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National Secular Society

Challenging Religious Privilege

Spirituality and exorcism on the NHS

During a debate about an amendment to the Health and Social Care Bill, tabled by psychiatrist and crossbench peer Baroness Hollins, the Archbishop of York called for the words ‘spiritual health’ to be inserted into a clause about the duty of the secretary of state, the NHS Commissioning Board and clinical commissioning groups to improve the quality of services.

Dr John Sentamu told peers: “I am one of those who believe that human beings are psychosomatic spiritual entities.”

Tessa Kendall, NSS Senior Campaigns Officer, said: “Spirituality is already covered in healthcare provisions even though its use is so broad as to be almost meaningless – for example, going to football matches is considered a spiritual act by some healthcare providers, including the Royal College of Psychiatrists. Guidelines often assume that everyone is spiritual and has spiritual needs that the NHS must cater to. NHS Scotland’s past guidelines stated: ‘We are not human beings seeking spiritual experience. We are spiritual beings seeking what it means to be human’.

“When spirituality is considered as part of healthcare, the non-religious often lose out, even when the term is made very broad. At a time when the NHS is facing severe cuts, surely the most important thing is to treat patients and keep them alive long enough to worry about the state of their souls?”

The Archbishop of York’s idea of treating the spirit goes beyond what most people would consider the domain of doctors and nurses. During a debate on the amendment, Dr John Sentamu told peers: “I am one of those who believe that human beings are psychosomatic spiritual entities.”

He then explained how he freed the spirit of a girl who was terrified after seeing a goat sacrificed. Visits from a GP, psychiatrist and psychologist did little to help, he said, but then he said a prayer, anointed the girl and lit a candle on his visit. Shortly after, he received a phone call saying the girl was no longer terrified and was talking again. “That was not mental or physical illness; there was something in her spirit that needed to be set free,” he told his peers.

This is a very particular interpretation of the word ‘spiritual’. Although Dr Sentamu did not directly describe his actions as exorcism, they were very close to standard exorcist practice.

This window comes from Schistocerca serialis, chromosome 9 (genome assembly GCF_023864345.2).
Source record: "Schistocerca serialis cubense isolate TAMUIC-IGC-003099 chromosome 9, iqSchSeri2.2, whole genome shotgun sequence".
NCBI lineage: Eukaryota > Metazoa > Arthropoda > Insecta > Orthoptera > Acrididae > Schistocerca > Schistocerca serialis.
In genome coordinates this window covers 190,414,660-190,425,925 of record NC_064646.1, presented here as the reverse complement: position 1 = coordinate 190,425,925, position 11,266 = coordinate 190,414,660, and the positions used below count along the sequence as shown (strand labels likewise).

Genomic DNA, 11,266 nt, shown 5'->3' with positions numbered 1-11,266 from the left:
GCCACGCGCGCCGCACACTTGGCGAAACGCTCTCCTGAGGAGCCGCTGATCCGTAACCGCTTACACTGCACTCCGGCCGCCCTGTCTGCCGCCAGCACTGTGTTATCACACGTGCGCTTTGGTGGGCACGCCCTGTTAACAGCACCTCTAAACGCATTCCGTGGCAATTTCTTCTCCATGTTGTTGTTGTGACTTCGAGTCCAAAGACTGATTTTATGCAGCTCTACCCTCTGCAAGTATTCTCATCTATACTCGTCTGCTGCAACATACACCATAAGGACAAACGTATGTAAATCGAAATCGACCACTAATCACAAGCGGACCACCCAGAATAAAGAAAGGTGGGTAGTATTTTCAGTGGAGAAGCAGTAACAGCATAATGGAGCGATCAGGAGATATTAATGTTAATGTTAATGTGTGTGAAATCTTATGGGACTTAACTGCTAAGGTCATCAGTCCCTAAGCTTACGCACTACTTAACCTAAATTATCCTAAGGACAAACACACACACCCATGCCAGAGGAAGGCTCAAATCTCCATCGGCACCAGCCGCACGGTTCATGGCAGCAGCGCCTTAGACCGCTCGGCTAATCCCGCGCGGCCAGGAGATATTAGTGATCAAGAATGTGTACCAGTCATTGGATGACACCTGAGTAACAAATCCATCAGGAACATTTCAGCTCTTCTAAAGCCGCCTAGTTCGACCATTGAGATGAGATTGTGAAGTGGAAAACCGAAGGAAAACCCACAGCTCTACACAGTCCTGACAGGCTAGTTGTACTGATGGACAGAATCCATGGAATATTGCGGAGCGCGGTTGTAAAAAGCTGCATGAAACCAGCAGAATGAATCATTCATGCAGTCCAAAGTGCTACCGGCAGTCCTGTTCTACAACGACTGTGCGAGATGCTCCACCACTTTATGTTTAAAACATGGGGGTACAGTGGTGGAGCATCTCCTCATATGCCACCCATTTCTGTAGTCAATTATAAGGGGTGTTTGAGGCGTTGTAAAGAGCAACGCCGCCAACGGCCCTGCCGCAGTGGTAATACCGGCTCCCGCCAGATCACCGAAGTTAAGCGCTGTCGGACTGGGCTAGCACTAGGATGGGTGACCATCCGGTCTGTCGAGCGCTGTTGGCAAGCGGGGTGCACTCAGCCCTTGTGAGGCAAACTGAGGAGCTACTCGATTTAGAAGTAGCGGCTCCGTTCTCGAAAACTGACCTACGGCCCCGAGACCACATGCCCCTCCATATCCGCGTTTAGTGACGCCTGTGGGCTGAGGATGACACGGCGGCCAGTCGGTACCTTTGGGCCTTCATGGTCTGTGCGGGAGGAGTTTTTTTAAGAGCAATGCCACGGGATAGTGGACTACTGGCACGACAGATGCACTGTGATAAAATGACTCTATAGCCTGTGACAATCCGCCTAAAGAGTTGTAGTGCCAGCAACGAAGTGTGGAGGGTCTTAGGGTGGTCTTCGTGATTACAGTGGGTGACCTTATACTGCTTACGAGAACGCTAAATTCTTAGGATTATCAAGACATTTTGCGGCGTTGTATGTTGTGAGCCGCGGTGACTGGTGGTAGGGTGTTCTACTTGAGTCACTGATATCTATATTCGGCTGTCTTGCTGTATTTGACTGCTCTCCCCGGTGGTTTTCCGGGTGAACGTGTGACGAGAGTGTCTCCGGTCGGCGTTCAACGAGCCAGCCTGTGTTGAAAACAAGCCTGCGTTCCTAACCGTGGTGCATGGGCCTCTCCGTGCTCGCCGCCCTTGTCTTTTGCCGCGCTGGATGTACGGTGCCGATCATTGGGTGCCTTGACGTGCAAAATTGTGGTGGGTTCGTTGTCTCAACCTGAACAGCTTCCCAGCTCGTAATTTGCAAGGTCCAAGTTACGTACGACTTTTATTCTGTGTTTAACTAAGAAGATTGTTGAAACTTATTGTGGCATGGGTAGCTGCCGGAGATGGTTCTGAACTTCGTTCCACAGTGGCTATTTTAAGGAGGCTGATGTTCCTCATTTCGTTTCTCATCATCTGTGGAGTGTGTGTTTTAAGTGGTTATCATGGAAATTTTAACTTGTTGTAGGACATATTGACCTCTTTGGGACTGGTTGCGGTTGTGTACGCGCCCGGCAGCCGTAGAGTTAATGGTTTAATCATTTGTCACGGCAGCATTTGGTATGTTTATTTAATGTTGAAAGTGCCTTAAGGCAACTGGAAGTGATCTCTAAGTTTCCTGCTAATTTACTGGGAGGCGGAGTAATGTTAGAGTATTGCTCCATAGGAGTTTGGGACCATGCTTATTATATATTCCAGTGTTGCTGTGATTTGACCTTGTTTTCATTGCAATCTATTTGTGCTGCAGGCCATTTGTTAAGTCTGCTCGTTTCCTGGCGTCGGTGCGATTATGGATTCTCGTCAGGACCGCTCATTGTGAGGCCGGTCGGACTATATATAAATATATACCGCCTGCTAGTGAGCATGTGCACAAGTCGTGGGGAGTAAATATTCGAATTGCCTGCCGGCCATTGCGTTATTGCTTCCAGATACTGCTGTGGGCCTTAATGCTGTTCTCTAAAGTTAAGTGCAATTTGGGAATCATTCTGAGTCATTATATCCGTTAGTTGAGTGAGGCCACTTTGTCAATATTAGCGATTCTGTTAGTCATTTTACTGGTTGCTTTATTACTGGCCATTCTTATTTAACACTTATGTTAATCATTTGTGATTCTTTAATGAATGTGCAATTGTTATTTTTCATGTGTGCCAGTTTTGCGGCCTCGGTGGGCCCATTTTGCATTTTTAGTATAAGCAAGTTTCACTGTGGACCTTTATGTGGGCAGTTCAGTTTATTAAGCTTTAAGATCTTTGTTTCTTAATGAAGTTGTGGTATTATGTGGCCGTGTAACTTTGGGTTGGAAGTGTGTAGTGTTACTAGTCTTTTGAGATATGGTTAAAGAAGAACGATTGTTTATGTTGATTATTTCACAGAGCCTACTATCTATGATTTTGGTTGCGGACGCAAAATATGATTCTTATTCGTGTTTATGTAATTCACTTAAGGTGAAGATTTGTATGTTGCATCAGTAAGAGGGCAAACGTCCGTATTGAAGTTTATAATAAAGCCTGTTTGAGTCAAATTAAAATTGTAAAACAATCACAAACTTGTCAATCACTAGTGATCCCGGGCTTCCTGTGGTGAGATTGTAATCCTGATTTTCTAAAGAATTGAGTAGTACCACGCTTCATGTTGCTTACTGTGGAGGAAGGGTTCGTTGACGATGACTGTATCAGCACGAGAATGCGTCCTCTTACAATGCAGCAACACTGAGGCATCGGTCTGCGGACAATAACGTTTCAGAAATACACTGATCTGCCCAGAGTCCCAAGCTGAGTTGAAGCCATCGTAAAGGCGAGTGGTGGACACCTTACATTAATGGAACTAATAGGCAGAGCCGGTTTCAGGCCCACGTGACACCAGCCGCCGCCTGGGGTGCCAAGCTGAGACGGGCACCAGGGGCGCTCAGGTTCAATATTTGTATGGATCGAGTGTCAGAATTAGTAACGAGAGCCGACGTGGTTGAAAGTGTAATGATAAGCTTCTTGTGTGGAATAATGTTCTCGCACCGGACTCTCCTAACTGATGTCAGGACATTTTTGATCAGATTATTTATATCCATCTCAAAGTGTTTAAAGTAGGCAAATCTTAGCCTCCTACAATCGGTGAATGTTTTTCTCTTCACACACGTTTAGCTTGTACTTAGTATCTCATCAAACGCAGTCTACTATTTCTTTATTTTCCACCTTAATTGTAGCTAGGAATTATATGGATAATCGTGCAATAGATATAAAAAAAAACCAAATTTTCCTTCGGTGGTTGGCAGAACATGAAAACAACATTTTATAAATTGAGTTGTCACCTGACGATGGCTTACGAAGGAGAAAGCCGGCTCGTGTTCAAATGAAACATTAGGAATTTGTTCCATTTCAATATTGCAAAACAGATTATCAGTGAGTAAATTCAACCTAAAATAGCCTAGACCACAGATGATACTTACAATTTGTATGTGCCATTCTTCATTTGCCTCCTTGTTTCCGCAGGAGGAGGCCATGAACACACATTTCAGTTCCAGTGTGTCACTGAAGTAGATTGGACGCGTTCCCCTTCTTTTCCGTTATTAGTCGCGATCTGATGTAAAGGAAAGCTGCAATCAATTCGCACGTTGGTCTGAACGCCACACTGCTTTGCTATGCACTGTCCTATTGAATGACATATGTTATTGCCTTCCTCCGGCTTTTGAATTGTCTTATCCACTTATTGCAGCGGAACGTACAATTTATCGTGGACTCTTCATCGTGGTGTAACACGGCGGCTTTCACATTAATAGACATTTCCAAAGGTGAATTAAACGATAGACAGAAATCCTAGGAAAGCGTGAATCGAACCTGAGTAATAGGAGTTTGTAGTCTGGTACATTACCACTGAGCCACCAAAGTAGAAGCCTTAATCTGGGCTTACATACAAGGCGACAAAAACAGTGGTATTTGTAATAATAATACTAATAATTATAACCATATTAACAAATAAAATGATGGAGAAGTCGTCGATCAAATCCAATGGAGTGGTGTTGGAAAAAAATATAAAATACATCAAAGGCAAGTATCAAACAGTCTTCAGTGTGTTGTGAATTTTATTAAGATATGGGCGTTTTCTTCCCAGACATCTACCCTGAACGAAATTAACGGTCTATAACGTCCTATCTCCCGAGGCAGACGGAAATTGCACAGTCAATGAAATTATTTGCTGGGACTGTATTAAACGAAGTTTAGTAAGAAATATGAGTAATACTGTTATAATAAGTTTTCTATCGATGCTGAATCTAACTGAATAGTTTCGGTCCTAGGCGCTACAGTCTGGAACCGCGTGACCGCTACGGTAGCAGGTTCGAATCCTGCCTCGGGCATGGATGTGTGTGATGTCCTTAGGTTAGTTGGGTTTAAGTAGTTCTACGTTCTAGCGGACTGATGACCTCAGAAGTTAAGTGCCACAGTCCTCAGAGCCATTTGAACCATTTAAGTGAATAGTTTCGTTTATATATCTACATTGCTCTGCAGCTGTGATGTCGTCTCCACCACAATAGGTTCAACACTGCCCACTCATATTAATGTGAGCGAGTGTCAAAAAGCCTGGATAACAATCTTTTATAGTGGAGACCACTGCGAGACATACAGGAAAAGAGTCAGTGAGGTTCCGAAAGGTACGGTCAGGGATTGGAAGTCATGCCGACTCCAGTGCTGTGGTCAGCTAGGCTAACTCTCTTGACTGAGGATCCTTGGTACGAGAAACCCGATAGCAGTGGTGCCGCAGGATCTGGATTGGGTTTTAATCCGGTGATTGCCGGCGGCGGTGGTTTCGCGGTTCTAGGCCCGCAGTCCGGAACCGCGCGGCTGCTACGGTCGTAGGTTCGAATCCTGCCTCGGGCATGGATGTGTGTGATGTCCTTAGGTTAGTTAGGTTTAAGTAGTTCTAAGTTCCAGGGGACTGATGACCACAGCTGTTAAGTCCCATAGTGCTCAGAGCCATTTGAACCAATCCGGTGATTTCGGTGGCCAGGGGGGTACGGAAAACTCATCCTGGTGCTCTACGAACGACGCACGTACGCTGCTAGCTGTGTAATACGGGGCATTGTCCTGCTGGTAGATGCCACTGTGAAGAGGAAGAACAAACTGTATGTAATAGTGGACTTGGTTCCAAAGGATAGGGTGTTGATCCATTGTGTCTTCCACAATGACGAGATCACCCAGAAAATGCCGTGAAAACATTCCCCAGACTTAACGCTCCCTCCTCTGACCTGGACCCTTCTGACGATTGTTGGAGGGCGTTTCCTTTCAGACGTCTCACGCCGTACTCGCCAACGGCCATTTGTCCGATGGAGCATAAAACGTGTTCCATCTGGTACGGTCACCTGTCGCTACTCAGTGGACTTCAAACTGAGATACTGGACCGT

The NHS has already been quietly working with exorcists to treat psychiatric patients for at least 40 years.

Dr Rob Waller, a consultant psychiatrist and an honorary clinical lecturer at theUniversityofEdinburgh, was formerly part of a medical support group for the local Catholic exorcist at Bradford District Care Trust. It met monthly to discuss cases and whether they should be dealt with by church or doctor. He said: “There was a similar set-up with local imams, and the Church of Scotland has links with psychiatrists and considers exorcism.” He also said that every consultant psychiatrist will see a “handful of patients” in their career requiring “some kind of deliverance ministry”.

Professor Robin M. Murray, head of Psychiatric Research at Kings College’s Institute of Psychiatry, who this year was awarded a knighthood for his services to medicine, said: “Not all psychiatric problems respond to conventional treatments. So while I don’t know of any scientific evidence that exorcism works, I would have thought it reasonable for a [hospital] chaplain to carry this out.”

However, Dr James Woolley, consultant psychiatrist at theSpringfieldHospitalin southwestLondon, rejects the idea of demonic possession or exorcism. There are many psychiatric syndromes characterised by a patient believing they are possessed and, for that reason alone, Woolley says, it would be “reckless and unprofessional” to recommend exorcism as an avenue of treatment. “The psychosis could get worse, and being in a highly paranoid state is associated with the risk of harm primarily to yourself and potentially to other people.”

NSS President Terry Sanderson commented: “It is outrageous that any NHS professional would consider bringing in a supposed exorcist to treat a psychiatric patient. Would such a psychiatrist be happy to reinforce other bizarre delusions because it made the patient feel better to be encouraged in their fantasy? From what I’ve heard of professional exorcists, if they find themselves in a psychiatric hospital, they should be encouraged to check in for treatment themselves.”

In the mid-1970s, Archbishop of Canterbury Dr Donald Coggan laid down strict guidelines on exorcisms or “deliverance” which were to be carried out only by an appointed diocesan exorcist after consultation with a doctor. The Church of England has 44 exorcists, one for every diocese, appointed by the Archbishop of Canterbury.


See also:

Study shows that spending on hospital chaplains provides no clinical benefit (Feb 2011)

Costing the heavens: Chaplaincy services in English NHS provider Trusts 2009/10 (pdf)

Published Fri, 04 Nov 2011